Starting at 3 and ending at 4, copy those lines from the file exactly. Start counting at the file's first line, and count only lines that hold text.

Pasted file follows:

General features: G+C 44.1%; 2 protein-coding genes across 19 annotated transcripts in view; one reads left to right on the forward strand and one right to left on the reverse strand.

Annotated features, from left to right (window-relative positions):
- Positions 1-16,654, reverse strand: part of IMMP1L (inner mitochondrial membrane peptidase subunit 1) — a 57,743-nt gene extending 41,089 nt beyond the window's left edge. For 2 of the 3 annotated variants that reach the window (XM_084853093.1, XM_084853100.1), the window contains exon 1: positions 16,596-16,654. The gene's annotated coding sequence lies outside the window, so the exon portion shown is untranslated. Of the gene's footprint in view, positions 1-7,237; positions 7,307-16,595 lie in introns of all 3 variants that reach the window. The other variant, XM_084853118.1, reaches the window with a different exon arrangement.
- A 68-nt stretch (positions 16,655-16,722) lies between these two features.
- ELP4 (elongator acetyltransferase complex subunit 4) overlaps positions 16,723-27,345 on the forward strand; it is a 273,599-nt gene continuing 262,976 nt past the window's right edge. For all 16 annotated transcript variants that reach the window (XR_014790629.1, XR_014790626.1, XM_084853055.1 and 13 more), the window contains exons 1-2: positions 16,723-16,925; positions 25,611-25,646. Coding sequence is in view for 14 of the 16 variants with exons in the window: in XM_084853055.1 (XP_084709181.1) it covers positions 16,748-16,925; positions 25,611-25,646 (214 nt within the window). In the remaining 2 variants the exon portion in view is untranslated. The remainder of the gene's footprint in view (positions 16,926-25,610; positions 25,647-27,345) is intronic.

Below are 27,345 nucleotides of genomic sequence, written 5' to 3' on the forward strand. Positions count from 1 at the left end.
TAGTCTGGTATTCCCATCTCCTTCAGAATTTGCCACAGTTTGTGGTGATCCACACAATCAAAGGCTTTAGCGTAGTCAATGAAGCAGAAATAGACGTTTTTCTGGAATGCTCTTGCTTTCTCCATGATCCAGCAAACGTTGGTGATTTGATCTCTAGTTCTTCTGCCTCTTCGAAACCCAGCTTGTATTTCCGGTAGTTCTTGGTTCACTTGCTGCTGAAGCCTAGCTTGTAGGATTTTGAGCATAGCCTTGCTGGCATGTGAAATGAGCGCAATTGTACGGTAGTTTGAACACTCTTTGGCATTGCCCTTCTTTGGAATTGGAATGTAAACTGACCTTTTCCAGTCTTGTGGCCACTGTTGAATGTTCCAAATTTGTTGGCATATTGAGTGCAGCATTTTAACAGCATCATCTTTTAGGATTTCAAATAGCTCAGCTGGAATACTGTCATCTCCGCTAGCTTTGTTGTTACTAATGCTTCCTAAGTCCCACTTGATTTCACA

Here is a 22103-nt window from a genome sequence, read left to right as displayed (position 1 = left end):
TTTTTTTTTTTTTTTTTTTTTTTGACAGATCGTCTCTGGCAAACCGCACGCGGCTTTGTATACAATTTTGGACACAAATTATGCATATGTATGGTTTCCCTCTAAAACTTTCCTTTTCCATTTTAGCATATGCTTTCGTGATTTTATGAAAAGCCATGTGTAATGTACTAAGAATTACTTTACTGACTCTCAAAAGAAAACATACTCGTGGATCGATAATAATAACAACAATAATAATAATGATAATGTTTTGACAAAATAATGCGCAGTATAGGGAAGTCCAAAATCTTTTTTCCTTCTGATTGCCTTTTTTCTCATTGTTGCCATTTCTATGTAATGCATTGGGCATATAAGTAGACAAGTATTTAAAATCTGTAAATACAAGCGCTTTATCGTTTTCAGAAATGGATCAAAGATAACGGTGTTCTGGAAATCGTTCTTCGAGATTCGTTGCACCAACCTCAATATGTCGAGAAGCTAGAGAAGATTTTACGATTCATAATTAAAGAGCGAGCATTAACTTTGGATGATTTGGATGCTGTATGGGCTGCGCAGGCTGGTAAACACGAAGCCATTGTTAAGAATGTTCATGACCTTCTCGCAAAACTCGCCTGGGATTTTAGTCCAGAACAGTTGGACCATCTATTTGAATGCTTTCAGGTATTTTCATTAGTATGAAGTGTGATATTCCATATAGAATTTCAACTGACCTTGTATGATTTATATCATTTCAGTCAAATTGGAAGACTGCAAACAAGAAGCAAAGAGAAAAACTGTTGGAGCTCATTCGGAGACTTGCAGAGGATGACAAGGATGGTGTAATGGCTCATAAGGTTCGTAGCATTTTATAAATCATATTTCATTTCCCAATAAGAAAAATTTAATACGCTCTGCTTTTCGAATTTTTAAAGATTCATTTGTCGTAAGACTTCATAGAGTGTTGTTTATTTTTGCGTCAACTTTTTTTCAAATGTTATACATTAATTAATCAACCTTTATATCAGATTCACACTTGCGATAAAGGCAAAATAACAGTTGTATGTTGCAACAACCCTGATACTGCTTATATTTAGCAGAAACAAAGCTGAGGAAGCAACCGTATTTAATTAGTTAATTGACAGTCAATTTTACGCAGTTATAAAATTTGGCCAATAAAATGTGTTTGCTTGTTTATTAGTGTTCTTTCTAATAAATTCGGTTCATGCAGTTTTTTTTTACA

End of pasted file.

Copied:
- Positions 1-16,654, reverse strand: part of IMMP1L (inner mitochondrial membrane peptidase subunit 1) — a 57,743-nt gene extending 41,089 nt beyond the window's left edge. For 2 of the 3 annotated variants that reach the window (XM_084853093.1, XM_084853100.1), the window contains exon 1: positions 16,596-16,654. The gene's annotated coding sequence lies outside the window, so the exon portion shown is untranslated. Of the gene's footprint in view, positions 1-7,237; positions 7,307-16,595 lie in introns of all 3 variants that reach the window. The other variant, XM_084853118.1, reaches the window with a different exon arrangement.
- A 68-nt stretch (positions 16,655-16,722) lies between these two features.